worse than wrong, it was folly. Imagine the clear-headed wisdom, which is of itself grandeur, that in the settlement of Balkan frontiers, with willingness and cordiality had furthered the cause of Servian nationality, not “grudgingly or of necessity” declined territorial aggression, and permitted—nay, invited Servia to a sea-port on the Adriatic.
Such highmindedness was not to have been expected of ruthless nationalism, as yet feudal, medieval, neither civilized nor Christian. What really happened was the outcome of age-old precedent, exponent of piracy and brigandage, that “they should take who have the power, and they shall keep who can.” Such an action would (who for an instant doubts it?) have averted the war. Idealistic? Yes. Sentimental? Yes. But it would have been something else, something better by far than idealism or sentiment—it would have been clever—what we rude Yankees call “smart.” In general it may be said that it is better to be clever than to be good, for cleverness includes morality; but “though thou shouldst bray a fool in a mortar yet will not his foolishness depart from him.” There are all kinds of fools, but none so foolish as the fool who is sure of wisdom founded upon power, and not “broad-based upon the peoples’ will.”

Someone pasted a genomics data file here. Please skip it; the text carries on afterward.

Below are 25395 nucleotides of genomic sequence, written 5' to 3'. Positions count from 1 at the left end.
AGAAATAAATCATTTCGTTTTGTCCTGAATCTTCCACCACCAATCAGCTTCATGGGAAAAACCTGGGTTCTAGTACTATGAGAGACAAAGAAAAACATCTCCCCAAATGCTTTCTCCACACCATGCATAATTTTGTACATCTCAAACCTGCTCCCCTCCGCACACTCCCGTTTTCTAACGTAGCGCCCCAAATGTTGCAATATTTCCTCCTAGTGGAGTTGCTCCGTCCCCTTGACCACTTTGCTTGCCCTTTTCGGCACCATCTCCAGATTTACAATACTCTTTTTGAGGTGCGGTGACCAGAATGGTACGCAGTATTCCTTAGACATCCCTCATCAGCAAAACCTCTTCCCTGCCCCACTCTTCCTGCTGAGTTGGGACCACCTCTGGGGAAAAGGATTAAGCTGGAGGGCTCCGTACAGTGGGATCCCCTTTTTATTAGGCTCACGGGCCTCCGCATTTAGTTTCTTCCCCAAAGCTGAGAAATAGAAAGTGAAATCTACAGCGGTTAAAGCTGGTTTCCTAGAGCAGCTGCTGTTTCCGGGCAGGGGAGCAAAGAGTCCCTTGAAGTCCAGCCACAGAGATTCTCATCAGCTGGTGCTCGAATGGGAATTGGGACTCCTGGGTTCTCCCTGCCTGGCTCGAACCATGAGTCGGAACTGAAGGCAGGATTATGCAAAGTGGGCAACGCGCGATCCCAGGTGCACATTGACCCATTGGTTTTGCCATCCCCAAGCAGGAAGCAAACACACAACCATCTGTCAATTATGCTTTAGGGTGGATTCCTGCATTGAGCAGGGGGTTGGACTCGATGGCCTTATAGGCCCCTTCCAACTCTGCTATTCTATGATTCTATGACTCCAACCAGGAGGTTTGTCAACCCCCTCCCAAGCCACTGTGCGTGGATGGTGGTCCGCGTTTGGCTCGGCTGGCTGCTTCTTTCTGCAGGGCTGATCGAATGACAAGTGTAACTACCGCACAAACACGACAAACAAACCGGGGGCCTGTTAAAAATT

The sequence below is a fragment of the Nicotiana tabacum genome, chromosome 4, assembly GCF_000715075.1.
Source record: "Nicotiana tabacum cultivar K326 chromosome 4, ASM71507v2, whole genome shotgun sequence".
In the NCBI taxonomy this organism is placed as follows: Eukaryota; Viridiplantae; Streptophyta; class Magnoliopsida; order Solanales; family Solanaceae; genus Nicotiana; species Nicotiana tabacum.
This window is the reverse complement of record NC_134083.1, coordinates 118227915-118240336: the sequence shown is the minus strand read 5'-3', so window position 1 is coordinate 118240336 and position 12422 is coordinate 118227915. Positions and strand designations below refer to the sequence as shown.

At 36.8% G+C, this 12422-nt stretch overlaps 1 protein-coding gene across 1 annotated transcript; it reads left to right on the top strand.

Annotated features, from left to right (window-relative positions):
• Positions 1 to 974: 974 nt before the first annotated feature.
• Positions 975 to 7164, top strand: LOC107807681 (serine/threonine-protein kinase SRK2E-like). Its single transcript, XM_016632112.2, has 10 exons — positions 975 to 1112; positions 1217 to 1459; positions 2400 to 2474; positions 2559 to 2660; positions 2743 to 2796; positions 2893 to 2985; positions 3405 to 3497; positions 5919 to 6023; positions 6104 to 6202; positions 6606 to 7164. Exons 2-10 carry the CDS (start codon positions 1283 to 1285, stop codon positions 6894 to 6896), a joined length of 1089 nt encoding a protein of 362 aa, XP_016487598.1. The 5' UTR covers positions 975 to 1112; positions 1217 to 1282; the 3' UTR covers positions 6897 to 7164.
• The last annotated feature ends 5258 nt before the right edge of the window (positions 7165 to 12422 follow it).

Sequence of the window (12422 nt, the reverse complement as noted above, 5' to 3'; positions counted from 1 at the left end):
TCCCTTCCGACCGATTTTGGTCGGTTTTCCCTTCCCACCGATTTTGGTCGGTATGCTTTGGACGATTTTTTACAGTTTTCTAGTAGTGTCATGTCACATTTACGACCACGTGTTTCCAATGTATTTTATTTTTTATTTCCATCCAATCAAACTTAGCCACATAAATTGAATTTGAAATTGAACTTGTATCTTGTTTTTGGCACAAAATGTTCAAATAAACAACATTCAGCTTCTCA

Returning to the subject of a correct forecast of the future, undoubtedly neither Russia nor France has at stake very much more than losses—land, money and prestige. Though the ultimate success of German arms should be complete, neither Russia nor France need fear any spoiliation that time and economy can not retrieve from the most ruthless enforcement of the right of conquest. Of course France would again have heavy damage exacted; but Germany would be willing enough to “cry quits” with her gigantic Slavic neighbor. Both nations are (to use the apt simile of Æsop) “running for their dinner” and no more. Permanently to annex further French provinces would merely embarrass Germany, and already she has enough discontented and hostile Slavs without adding to their number.
But between Germany and Great Britain the relations—present and prospective—are and will remain until a final settlement, vastly different. These nations are both fighting “for their lives.” With them it is war à l’outrance, to end only in the destruction or humiliation of one. As to which one this must inevitably be it needs hardly any “gift of prophecy” to forecast.
In considering the path and progress towards the inevitable, factors numerous, complex, and perplexing, crowd and jostle one another demanding recognition as important or conclusive. Current journalism is full of them, some occasionally suggestive, but mostly merely silly, being generally based upon partial, imperfect, or erroneous information, or upon prejudiced optimism. Just a few among many having real